The hearings on immigration reform in the Senate have begun in the shadow of the Boston bombing. The first hearing was last Friday. Yesterday, the Senator Judiciary committee held a marathon hearing yesterday with 23 witnesses. In the middle of that hearing, the NYT reported testy exchanges by the Senators over the relevance of the Boston bombings to the current consideration of comprehensive immigration reform.
At last Friday's hearing about immigration, Senator Grassley (R-IA) had said they needed to proceed slowly with "“particularly in light of all that’s happening in Massachusetts right now and over the last week.”
Senator Patrick Leahy (D-VT) said yesterday: "“Last week, opponents of comprehensive immigration reform began to exploit the Boston Marathon bombing...Let no one be so cruel as to try to use the heinous acts of these two young men last week to derail the dreams and futures of millions of hard-working people.”
Senator Schumer (D-NY) then accused critics of immigration reform who “are pointing to what happened, the terrible tragedy in Boston, as, I would say, an excuse for not doing a bill or delaying it many months or years.”, to which Senator Grassley retorted,“I never said that!” said Mr. Grassley, raising his voice and leaning forward in his chair to look at Mr. Schumer. “I never said that!”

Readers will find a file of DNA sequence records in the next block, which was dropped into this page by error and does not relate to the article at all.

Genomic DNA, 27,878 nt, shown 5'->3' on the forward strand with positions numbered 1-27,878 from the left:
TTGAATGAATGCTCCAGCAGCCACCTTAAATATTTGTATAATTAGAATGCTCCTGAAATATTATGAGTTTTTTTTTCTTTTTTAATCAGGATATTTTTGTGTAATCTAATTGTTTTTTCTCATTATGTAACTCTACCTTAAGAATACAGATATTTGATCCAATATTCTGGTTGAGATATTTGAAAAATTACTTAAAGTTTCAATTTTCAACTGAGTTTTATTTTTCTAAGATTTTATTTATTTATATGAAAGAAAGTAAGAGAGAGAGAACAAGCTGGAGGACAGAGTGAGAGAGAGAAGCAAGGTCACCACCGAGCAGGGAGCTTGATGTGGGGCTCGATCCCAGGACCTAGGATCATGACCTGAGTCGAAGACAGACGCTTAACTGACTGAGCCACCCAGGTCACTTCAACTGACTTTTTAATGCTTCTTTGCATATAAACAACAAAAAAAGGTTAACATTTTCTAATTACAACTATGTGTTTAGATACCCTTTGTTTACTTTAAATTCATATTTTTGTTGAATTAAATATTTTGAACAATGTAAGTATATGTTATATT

I argued on Friday that discussions of immigration reform should be decoupled from the Boston bombings investigation. For now, it seems that the Boston bombings may have halted the momentum of the immigration reform effort, but will not be its undoing.
While the immigration hearings were underway, both Senators Rubio (R-FL) and Rand Paul (R-KY) issued separate statements calling for a full exploration of whether the immigration failed to screen out the Tsarnaev brothers in some way. Meanwhile, Paul Ryan (R-WI) shared a stage with Luis Guiterrez (D-IL) to urge immigration reform. Ryan, former Vice Presidential candidate, is a conservative. He stated, “We have a broken immigration system and, if anything, what we see in Boston is that we have to fix and modernize our immigration system for lots of reasons." It is significant that Ryan, a high ranking Republican, spoke out for comprehensive immigration reform. As Politico noted, up to this point, he was not heard from on that effort.
My sense is that if the immigration reform effort becomes undone, it will not be because of the Boston bombings. Too many Republicans support the comprehensive reform efforts at this point, although there may be a gap between the Republican leadership and the rank and file on the subject.